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Top sports stories of 2020

| December 25, 2020 1:10 AM

As selected by Press sports staff

COVID-19

It began as somewhat of a curiosity.

Then an NBA player tested positive for COVID-19, and the league shut down.

Then college basketball shut down, taking with it the popular and lucrative NCAA Tournament.

COVID trickled down to the local high school level as well.

A few events were held in early March, then things were put on hold by local school districts, and eventually, the Idaho High School Activities Association.

The annual state high school all-star boys and girls basketball games at North Idaho College were canceled.

In mid-April, the IHSAA made it official, canceling spring high school sports tournaments in the state.

"It was a very reluctant unanimous vote," IHSAA executive director Ty Jones told The Press. "But when you look at everything that was involved with it, you knew it had to be done. I'd be lying if I said there weren't probably a couple of tears shed by some people (on the board), when you have to tell kids that they don't get to participate in things. That's what we did — we told thousands of kids today that your spring sports seasons are done. Our board did not take that lightly; they were aware that was a very tough decision."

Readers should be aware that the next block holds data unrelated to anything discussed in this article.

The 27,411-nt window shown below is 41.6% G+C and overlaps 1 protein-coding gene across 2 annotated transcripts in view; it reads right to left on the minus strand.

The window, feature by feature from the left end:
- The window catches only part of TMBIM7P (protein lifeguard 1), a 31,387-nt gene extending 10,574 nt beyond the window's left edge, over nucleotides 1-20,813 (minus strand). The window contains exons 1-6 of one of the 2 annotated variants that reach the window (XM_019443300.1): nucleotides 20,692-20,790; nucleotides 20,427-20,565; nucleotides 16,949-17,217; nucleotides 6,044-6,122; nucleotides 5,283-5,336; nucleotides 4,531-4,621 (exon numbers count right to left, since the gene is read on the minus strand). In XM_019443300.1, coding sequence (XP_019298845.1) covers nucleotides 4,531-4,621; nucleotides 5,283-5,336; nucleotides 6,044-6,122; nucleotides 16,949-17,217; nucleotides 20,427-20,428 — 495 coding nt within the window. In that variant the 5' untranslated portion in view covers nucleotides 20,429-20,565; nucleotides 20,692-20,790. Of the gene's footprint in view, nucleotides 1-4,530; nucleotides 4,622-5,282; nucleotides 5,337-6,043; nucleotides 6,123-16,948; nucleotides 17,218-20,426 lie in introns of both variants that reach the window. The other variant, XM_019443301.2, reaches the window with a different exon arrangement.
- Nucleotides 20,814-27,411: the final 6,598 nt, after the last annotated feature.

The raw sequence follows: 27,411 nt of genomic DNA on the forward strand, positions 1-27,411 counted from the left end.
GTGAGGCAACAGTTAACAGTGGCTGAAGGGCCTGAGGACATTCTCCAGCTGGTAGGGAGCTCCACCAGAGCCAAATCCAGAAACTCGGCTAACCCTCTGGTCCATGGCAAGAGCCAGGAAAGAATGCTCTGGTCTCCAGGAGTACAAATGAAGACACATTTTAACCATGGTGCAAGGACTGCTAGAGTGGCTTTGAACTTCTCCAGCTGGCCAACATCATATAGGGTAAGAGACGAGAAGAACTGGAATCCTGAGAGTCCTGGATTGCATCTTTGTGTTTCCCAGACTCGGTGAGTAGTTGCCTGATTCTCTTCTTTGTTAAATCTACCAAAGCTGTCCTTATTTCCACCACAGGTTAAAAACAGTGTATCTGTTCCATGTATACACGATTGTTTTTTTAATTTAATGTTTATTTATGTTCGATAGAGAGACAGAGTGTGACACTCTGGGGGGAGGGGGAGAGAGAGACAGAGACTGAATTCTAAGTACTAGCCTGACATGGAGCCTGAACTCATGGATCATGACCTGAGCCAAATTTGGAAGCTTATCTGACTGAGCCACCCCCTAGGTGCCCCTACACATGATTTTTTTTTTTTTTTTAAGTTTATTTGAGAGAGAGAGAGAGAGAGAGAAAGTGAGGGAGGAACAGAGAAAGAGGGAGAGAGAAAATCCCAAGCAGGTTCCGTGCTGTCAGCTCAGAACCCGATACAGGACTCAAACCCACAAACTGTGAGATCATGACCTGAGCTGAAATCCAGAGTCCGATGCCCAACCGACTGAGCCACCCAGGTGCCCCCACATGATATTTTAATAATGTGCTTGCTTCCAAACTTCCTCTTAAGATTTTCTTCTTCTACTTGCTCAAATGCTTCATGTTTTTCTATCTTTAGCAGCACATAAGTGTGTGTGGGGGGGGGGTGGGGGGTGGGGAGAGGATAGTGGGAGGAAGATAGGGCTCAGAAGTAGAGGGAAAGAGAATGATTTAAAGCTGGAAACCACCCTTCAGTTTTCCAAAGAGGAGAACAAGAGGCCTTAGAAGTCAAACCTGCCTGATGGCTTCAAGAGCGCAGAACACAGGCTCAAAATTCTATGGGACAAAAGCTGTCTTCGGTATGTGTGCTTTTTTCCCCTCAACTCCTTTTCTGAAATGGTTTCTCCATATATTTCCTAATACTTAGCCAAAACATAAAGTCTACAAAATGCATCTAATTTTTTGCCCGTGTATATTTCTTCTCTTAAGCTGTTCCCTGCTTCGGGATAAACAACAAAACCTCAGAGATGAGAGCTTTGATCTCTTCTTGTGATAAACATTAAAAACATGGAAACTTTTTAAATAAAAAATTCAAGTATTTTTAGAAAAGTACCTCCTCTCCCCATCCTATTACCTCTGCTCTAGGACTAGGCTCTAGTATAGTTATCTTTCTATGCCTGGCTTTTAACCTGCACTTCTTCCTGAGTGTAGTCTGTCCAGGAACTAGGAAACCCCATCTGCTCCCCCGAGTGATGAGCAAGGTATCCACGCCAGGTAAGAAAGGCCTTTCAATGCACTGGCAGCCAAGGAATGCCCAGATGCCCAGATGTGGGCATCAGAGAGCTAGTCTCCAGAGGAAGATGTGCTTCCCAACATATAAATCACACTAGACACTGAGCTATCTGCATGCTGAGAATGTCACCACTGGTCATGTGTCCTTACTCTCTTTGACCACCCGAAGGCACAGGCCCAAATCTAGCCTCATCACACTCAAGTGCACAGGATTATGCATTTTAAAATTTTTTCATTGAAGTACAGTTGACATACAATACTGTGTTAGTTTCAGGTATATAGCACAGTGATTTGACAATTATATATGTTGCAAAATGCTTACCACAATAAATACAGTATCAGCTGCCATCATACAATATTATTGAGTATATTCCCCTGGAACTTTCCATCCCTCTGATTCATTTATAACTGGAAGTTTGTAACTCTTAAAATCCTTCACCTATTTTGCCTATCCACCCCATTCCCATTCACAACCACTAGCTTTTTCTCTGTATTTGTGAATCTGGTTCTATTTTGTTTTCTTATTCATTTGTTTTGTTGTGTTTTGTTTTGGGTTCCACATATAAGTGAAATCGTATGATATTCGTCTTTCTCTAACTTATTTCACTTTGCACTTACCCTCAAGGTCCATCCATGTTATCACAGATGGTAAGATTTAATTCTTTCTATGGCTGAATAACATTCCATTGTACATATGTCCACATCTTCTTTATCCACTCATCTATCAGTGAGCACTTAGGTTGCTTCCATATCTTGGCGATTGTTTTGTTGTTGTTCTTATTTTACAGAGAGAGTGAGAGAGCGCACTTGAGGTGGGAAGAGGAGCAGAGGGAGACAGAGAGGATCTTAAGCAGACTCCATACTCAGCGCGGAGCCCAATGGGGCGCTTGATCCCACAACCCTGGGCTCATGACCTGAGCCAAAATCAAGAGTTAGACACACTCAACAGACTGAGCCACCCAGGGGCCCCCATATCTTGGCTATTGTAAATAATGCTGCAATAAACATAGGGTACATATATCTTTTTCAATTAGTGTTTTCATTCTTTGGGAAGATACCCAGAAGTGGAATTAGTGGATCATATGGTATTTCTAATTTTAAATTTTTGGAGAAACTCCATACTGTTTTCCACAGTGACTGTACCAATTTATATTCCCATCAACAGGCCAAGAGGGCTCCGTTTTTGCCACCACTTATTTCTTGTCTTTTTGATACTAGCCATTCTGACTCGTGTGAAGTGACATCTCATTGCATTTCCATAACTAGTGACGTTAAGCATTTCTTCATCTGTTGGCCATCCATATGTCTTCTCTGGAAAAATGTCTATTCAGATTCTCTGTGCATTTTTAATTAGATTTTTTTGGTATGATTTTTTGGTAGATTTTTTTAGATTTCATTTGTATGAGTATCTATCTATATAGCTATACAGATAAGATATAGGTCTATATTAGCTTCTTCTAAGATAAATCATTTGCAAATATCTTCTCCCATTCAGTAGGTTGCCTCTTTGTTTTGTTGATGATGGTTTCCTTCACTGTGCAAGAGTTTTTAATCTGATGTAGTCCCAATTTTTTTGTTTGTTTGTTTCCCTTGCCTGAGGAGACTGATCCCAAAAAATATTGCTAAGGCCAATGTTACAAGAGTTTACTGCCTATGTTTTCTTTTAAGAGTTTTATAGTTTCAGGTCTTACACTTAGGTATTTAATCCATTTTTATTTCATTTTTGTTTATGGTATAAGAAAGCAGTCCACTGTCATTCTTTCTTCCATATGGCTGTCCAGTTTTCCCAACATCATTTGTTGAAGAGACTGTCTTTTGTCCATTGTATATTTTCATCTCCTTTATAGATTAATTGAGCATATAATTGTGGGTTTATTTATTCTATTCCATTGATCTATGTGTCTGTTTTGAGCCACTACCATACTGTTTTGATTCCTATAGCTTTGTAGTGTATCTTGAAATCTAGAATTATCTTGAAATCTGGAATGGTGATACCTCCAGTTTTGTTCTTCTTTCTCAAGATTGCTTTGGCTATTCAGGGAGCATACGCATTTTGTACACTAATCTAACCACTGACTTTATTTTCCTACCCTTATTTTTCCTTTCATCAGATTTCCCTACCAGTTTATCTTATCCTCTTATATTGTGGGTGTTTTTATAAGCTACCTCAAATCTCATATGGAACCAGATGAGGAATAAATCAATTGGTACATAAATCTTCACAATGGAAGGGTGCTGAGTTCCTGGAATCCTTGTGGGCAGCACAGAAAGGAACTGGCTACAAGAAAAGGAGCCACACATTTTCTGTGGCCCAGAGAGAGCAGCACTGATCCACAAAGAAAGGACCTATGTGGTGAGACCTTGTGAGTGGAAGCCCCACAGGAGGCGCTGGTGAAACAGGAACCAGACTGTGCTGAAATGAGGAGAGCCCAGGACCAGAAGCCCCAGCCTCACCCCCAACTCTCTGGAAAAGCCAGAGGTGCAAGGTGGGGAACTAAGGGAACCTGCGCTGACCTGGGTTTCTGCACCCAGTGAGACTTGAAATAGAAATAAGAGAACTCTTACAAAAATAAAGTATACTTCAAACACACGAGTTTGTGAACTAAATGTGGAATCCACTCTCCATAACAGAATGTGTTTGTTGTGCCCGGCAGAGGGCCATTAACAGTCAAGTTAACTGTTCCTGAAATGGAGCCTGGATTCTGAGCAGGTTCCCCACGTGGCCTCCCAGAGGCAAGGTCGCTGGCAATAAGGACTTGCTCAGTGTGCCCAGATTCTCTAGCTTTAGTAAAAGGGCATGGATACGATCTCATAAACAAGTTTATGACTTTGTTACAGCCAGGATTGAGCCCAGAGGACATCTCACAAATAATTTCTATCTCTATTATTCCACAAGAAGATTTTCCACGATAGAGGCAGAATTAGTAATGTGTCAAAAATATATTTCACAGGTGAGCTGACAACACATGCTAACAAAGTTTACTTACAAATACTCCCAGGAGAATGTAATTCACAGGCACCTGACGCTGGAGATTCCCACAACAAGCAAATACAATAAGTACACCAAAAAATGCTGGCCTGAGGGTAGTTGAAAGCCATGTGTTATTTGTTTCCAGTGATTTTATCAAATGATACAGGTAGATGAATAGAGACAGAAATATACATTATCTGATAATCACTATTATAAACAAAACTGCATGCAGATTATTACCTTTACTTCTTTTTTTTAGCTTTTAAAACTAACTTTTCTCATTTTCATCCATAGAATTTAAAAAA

All teams' seasons, as it turned out, ended in mid-March, with some teams not even getting to play even one game.

"It was definitely hard to hear, because due to my ACL tear my sophomore year I had already lost a season of track and a season of basketball," said Post Falls High senior Katie Fleming, who committed to play basketball at Wenatchee Valley College. "So finding out that my senior year of track was gone, too, was sad and something that can't be replaced."

A #BeTheLight event was held on a Friday night in mid-April, where folks loaded up in cars and drove through the parking lots and local high schools as the stadium lights shined on for the event, which began at 8:20 p.m. and lasted 20 minutes.